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5 Ways Small Businesses Can Support Their Communities

From creating a culture that promotes volunteerism to just helping others in times of need, small business owners and their employees are showing up in their communities.

Nearly 51 percent of Americans, or 124.7 million people, helped their neighbors at least once in the past year, says a report just released by the U.S. Census Bureau and Americorps.

More than 23 percent of Americans, or 60.7 million people, formally volunteered with an organization during 2020 and 2021, covered by the survey conducted every other year on volunteering through organizations, informal helping, and other civic behaviors.


What You Gain

Besides the wonderful feeling you get when helping others, your efforts can have a positive effect on your community, customers and employees, as well as your company’s reputation.

Your community involvement puts “a human face to your business”, says an Atlanta Small Business Network (ASBN) post, exposing your company to more people and potential customers.

Further, customers tend to buy from companies they trust. Often, that trust is linked to how they see you as it relates to mission and values.

“If they meet your employees at volunteer events or read about your philanthropic efforts on the internet, they’ll likely trust you,” says a post by Fora Financial, which specializes in small business loans.

“Once you establish trust, your chances of growing your business becomes very high. People have motivation to turn to your brand instead of a competitor.”


How To Get Involved

Is it time to start getting your small business and employees more involved in the community? We think so. Here are five ways to do so!


Show you care.Be a role model -- show your employees that giving back to the community is important to you and your company by creating a culture that encourages volunteerism and community causes.

Research indicates that employees tend to be more satisfied at their jobs when a business shows that helping others in their communities is a priority.

Employees are more likely to display higher satisfaction rates with their jobs if they know that they are working for a socially responsible enterprise, the ASBN article says.

Working in an environment where getting involved is acknowledged and encouraged is important to Cable One, parent company to Hargray, employee Abdoul Samb.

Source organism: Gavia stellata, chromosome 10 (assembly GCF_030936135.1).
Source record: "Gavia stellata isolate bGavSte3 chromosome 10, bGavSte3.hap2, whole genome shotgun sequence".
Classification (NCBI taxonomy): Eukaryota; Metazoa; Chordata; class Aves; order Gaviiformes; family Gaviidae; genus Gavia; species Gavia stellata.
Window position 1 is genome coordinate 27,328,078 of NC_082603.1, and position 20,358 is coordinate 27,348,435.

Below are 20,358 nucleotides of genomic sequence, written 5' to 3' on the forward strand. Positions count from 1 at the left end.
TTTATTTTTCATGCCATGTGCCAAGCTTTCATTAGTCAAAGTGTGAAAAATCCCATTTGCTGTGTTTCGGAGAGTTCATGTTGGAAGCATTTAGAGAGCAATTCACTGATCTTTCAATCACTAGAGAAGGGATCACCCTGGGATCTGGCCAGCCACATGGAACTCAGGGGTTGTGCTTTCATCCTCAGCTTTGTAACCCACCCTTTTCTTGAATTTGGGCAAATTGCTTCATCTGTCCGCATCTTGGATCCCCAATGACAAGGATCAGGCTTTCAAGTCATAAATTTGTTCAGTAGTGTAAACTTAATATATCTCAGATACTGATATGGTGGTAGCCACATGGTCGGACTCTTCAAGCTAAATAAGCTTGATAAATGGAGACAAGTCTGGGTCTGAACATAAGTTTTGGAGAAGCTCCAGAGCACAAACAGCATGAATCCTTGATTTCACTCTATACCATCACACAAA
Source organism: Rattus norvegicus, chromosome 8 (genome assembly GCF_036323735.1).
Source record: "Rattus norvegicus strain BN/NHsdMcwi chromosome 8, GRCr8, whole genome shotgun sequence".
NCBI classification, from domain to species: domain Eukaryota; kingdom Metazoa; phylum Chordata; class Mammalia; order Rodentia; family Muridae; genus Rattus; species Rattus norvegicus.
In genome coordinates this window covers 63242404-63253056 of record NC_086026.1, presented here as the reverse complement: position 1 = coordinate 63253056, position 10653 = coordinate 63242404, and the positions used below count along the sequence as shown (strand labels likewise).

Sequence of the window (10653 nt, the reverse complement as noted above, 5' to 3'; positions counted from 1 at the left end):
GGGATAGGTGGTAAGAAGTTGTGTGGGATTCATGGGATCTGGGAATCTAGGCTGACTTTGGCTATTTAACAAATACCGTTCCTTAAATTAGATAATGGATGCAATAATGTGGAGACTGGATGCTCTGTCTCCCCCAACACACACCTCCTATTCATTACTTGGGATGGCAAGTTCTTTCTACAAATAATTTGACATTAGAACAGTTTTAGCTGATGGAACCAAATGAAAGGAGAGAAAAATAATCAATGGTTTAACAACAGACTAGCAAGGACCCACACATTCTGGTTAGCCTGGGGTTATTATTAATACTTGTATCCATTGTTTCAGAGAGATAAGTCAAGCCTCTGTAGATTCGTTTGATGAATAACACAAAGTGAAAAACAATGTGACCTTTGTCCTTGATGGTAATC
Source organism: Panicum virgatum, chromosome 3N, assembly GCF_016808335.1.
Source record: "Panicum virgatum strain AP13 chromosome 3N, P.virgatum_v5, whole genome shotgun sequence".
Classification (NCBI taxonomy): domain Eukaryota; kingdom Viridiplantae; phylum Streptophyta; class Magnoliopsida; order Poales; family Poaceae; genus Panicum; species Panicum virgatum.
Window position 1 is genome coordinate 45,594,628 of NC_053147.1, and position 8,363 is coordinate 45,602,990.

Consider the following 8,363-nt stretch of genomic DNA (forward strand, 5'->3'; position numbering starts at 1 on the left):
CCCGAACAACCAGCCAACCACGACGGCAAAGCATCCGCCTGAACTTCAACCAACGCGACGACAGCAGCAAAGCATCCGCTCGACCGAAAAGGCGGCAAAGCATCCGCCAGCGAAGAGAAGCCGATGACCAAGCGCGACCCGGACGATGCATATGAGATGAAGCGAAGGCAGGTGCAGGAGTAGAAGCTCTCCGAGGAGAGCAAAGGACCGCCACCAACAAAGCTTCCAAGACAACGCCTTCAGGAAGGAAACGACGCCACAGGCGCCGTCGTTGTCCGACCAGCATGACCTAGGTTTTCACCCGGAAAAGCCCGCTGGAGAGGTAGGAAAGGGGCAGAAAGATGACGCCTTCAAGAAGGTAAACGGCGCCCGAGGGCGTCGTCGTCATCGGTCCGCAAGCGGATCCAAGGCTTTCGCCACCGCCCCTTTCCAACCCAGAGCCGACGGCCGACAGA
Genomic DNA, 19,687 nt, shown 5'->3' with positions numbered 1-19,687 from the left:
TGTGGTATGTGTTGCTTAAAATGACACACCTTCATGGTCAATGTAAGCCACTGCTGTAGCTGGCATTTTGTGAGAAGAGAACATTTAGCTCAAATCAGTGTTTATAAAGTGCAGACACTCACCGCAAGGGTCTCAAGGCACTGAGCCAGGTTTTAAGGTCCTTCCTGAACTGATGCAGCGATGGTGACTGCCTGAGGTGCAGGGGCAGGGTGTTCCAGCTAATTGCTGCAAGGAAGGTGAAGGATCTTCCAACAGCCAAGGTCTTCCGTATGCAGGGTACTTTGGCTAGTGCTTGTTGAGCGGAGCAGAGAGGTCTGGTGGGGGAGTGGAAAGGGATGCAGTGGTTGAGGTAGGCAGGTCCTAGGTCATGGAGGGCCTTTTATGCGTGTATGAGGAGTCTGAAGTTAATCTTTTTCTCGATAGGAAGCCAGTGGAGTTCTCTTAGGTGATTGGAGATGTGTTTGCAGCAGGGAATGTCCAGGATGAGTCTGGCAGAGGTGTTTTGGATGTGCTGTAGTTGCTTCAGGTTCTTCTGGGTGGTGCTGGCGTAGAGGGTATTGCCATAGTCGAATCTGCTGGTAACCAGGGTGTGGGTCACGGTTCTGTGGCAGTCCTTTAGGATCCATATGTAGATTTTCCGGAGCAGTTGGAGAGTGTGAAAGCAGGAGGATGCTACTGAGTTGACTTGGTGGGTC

“One of the things I appreciate about the culture at our company is that it is committed to its customers, the communities we’re in and its associates in general,” says Samb, whomanages the Carrier Sales Engineering at Hargray part of the Cable One family of brands.

It’s important to be involved where you live and work, and with the causes, you believe in, adds Samb, who frequently volunteers with other associates.

Every summer, Samb goes back to New York for AIDS Walk NY, and in his local community, he participates in mentorship workshops aimed at students forging their college and career paths and runs an annual clothing drive for children. “I work with friends, family members, and neighbors to get old or worn clothes and shoes for orphans around the world.”


Aim to be part of something bigger. Mark Pentecost, founder and CEO of beauty and nutrition company It Works!, sees giving back as an opportunity to be part of positive change everywhere.

“It can be as simple as one dollar, one item, one life, and one cause at a time,”  he writes in a Business Journals article. “You simply have to take the time and commit your company to making a difference and decide to make a change.”


Help other businesses.Entrepreneur and investor John Rampton believes helping other local businesses in your community is a good way to show support for your community.

“Buy local as often as possible and set aside an area of your website to link to your favorite local companies,” writes Rampton, founder of online payment company Due, in an Inc. article.


Participate in an already organized event. Joining larger volunteer efforts can allow small businesses to give back to the community without over-dedicating scarce time or resources, says Tasia Duske, CEO of Museum Hack, in a SCORE post.

For example,  entering a charity race, donating goods to a charity auction, joining a community cleanup day, or participating in a food drive. “These projects often have simple systems for groups to join,” says the article by Brett Farmloe.


Give on your own. Organize your own volunteer- or donation-driven activity, such as a donation drive for a local charity or group in need.

“That could be a school supplies drive for your local schools, a canned food drive for a local food bank, or a clothing drive for families,” suggests the SCORE blog.

Other options include making a donation to a local group on behalf of your business or becoming a sponsor of an upcoming charity or community event.

“You can donate money, goods, or services, but a better practice would be to contact the charity and ask what type of donations they are most in need of,” says the SCORE post. “This way, you can be sure that your donation is going to a worthy cause and making the most significant  impact possible.”

We encourage you to join us in prioritizing being an active part of you the communities you live and operate in. The positive effects are numerous and impactful!